Mr Carrim said that the Department seemed to be saying that 4(1)(d) was not meant to be a repetition of 229 but instead it was looking at other legislation as well. He said that Ms Borman should nevertheless consider her objection and bring it to the technical sub-committee.

Mr Carrim, looked at 4(1)(d)(ii) and asked for an example of "levies" and "duties". A representative of the Department said that it was a bit difficult because most duties were imposed by National Government. They gave an example of transfer duty.

Clause 4 (2)
Ms Manche noted that if a municipality did not have the administrative or financial capacity to govern then in terms of the Municipal Structures Act the MEC could decide to give those powers to a neighbouring municipality.

Ms Borman understood 4(2) to be saying that one should not live beyond one's means.

Ms Manche said that the Constitution had clearly given the municipality the mandate to provide access to services. The department was saying that they would do this within their means. However, what was being addressed was that if the community did not have the capacity to function at all, then there were provisions in another Act which allowed the MEC to give those powers and functions to another municipality. The point being made was that the municipality had to operate within their financial and administrative capacity.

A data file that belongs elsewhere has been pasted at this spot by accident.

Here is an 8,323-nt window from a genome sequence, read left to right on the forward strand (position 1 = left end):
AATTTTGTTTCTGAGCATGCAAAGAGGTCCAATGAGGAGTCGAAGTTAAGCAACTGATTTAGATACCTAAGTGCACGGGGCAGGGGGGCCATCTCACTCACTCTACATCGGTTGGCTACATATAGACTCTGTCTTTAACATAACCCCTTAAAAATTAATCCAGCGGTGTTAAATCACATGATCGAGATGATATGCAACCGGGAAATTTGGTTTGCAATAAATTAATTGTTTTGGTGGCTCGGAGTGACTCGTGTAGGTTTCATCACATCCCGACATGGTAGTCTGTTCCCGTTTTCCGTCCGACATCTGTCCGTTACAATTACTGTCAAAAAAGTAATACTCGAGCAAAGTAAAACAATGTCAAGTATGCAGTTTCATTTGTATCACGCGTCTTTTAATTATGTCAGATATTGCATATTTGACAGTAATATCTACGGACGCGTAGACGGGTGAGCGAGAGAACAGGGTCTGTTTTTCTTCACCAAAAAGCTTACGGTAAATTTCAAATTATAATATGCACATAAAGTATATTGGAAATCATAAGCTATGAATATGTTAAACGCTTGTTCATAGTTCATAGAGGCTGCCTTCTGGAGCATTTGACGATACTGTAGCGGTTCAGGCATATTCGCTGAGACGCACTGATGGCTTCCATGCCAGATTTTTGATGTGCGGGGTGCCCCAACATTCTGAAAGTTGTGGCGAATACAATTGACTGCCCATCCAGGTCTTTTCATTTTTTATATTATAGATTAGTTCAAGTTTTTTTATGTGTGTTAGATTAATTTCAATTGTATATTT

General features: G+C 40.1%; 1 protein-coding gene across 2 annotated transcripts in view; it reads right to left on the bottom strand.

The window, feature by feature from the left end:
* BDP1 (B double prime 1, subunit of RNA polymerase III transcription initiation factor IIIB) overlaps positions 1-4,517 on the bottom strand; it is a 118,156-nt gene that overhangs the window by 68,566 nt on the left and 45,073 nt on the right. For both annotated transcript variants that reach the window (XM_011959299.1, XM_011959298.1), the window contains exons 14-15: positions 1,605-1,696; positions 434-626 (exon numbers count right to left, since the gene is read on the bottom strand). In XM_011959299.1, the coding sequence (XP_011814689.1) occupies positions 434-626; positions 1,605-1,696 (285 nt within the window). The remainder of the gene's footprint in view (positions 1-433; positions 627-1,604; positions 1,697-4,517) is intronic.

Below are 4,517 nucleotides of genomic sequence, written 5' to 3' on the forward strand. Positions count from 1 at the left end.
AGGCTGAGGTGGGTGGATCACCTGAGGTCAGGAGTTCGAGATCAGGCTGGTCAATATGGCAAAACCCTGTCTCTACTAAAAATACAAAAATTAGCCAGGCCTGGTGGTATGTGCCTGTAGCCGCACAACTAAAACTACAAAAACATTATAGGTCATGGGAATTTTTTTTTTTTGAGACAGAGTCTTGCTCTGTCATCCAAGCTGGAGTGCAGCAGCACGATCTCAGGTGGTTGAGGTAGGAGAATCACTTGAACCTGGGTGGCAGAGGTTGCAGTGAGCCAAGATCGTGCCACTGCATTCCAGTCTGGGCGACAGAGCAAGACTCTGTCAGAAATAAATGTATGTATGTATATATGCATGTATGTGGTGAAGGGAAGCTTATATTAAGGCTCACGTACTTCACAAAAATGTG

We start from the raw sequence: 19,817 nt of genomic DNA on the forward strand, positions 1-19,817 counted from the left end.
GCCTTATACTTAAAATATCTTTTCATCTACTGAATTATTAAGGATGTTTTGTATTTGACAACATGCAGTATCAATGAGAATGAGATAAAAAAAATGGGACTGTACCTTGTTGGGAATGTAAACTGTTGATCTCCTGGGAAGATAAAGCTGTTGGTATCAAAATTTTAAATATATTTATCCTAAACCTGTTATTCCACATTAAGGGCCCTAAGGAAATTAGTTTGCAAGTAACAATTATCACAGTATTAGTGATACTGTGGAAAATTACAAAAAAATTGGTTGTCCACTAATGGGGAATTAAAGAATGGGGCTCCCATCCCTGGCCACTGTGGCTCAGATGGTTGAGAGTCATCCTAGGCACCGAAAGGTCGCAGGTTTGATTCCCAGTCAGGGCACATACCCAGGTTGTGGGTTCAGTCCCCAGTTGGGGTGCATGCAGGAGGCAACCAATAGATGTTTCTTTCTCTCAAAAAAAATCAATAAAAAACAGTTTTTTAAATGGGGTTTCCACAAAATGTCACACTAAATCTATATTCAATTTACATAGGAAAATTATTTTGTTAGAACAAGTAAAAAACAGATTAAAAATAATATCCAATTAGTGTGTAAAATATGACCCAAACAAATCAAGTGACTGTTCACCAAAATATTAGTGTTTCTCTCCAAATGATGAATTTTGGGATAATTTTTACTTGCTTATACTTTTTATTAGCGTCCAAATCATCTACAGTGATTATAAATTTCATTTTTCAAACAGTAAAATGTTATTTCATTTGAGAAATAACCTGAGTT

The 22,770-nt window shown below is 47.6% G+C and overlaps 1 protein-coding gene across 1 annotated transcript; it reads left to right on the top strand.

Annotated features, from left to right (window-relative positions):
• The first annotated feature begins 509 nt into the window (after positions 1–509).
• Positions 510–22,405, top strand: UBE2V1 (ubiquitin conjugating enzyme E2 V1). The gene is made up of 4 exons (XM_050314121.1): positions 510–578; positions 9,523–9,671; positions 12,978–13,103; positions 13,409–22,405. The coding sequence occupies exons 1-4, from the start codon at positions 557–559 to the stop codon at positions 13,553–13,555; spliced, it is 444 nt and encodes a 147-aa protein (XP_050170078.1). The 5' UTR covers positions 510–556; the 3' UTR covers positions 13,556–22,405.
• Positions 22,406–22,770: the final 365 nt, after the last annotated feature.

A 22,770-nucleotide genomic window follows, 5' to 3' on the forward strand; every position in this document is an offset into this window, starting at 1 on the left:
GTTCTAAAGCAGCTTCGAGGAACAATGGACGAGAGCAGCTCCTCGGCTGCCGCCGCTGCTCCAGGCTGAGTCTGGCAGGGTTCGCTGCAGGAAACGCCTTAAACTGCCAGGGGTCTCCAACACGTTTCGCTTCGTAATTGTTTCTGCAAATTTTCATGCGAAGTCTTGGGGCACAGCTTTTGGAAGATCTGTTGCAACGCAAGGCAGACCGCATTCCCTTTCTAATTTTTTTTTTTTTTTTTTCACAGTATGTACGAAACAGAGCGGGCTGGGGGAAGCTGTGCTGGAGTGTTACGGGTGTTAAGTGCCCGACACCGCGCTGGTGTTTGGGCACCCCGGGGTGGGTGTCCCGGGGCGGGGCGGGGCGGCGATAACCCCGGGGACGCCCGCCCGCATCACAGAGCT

Mr Smith said that this could be applied to most of the list, however he could not see how this could be applied to 4(2)(a). If one read (a) one could say that a municipality had to use its resources in the best interests of the community … only if it has the power to do this. This did not seem to make sense. Whatever resources one had always had to be used in the best interests of the community.

The Department replied that the problem raised by Mr Smith was because of where the emphasis was being placed in (a). However it would still make sense that one had to - within one's capacity and resources - do one's job primarily for the best interests of the community.

Mr Carrim felt that what the members were saying was reasonably sound. The Department had to rework the section, consistent with the Constitution, separating out issues meant to be separated and come back to the committee. He said that the technical sub-committee comprising Mr Smith, Ms Borman, Mr Bhaba, Mr Lyle and Mr Nonkonyana would negotiate with the lawyers of the Department and Ms Manche to sort this out.